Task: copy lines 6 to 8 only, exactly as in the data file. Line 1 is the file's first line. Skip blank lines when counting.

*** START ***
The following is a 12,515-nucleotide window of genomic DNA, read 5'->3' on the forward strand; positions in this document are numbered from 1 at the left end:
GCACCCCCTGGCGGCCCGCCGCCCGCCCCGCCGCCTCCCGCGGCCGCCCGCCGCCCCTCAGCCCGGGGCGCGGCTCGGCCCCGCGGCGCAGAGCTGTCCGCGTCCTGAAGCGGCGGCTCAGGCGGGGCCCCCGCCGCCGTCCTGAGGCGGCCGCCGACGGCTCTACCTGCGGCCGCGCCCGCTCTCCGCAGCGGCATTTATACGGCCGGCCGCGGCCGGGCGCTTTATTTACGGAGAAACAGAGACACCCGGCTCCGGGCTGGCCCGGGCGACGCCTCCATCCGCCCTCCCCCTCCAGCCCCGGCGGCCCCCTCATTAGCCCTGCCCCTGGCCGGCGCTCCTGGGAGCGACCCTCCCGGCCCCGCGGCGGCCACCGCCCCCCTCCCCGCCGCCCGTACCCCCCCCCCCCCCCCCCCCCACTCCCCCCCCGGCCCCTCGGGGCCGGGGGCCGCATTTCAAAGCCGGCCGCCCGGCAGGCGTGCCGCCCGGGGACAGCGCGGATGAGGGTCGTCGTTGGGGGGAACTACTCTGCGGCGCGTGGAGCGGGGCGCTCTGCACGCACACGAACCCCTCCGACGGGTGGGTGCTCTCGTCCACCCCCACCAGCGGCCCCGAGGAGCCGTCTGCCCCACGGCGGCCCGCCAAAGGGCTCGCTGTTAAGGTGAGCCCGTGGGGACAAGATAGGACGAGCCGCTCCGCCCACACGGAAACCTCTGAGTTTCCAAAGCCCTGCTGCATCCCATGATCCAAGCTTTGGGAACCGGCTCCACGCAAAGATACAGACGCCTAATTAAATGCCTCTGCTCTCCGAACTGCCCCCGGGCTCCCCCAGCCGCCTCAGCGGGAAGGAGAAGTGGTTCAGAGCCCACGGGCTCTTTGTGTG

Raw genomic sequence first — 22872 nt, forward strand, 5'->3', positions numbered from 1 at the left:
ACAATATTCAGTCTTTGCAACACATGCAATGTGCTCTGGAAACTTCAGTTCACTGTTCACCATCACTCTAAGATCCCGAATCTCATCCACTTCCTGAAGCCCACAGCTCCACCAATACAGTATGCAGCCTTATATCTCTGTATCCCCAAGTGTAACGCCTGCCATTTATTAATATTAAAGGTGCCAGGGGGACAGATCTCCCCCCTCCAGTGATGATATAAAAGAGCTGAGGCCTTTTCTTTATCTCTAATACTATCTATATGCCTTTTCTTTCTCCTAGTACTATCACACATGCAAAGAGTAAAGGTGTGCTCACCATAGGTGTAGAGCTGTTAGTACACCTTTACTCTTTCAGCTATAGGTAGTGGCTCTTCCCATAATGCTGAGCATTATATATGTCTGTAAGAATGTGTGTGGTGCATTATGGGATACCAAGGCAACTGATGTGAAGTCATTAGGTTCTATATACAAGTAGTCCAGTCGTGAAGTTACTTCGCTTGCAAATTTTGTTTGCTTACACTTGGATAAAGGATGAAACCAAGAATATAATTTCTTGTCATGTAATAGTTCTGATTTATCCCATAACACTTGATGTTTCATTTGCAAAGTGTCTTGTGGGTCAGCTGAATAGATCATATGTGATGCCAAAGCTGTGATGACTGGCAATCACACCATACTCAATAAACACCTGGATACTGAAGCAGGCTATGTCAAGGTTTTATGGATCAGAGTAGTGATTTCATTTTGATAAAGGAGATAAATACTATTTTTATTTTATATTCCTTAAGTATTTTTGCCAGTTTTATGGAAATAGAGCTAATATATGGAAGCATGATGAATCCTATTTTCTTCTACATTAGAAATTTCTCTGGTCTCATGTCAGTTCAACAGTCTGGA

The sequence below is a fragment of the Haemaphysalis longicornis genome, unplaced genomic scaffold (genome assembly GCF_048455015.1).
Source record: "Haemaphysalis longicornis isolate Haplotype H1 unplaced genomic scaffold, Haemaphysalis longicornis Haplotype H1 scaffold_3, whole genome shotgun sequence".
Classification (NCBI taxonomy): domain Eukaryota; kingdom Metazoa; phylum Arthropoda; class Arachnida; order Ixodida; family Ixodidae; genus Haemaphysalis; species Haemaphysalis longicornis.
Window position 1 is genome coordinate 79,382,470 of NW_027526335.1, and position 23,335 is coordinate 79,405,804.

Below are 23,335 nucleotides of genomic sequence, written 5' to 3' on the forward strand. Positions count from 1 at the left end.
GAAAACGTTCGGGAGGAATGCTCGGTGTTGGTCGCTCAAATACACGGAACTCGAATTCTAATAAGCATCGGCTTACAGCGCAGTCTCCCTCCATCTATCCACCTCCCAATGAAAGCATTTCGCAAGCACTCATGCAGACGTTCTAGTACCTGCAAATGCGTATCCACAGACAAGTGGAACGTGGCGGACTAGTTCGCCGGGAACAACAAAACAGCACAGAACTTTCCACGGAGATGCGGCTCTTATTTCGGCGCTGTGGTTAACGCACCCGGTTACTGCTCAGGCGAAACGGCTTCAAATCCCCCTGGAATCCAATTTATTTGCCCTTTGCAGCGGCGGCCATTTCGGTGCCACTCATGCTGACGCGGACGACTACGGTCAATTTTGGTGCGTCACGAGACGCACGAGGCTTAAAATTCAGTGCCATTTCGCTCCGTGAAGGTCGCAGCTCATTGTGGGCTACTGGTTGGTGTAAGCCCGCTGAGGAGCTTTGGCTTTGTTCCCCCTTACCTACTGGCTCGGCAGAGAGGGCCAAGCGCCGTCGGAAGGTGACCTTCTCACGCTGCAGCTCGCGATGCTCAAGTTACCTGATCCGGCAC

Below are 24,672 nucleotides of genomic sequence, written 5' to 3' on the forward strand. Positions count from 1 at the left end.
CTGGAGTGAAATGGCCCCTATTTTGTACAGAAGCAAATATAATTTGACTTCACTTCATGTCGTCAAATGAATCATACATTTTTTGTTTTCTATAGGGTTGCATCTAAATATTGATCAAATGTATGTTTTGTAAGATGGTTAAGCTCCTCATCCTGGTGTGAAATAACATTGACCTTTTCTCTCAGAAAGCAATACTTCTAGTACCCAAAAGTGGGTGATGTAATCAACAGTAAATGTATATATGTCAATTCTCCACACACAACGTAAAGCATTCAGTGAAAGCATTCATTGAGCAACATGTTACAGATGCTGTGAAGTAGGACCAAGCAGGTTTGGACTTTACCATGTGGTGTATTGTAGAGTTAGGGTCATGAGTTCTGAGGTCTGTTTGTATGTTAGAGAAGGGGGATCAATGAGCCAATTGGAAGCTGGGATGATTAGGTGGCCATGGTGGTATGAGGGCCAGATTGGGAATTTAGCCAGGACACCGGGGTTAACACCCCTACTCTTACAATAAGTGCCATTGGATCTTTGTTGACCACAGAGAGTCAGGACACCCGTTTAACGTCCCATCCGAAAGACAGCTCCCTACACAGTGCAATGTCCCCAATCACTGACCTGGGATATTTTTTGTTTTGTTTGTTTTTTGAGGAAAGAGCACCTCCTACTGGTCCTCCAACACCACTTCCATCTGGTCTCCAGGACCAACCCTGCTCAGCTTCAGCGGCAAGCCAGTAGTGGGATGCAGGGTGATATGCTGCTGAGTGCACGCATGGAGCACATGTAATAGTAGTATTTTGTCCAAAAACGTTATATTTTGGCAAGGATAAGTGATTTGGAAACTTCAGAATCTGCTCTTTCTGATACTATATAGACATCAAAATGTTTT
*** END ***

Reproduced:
Source record: "Haemaphysalis longicornis isolate Haplotype H1 unplaced genomic scaffold, Haemaphysalis longicornis Haplotype H1 scaffold_3, whole genome shotgun sequence".
Classification (NCBI taxonomy): domain Eukaryota; kingdom Metazoa; phylum Arthropoda; class Arachnida; order Ixodida; family Ixodidae; genus Haemaphysalis; species Haemaphysalis longicornis.
Window position 1 is genome coordinate 79,382,470 of NW_027526335.1, and position 23,335 is coordinate 79,405,804.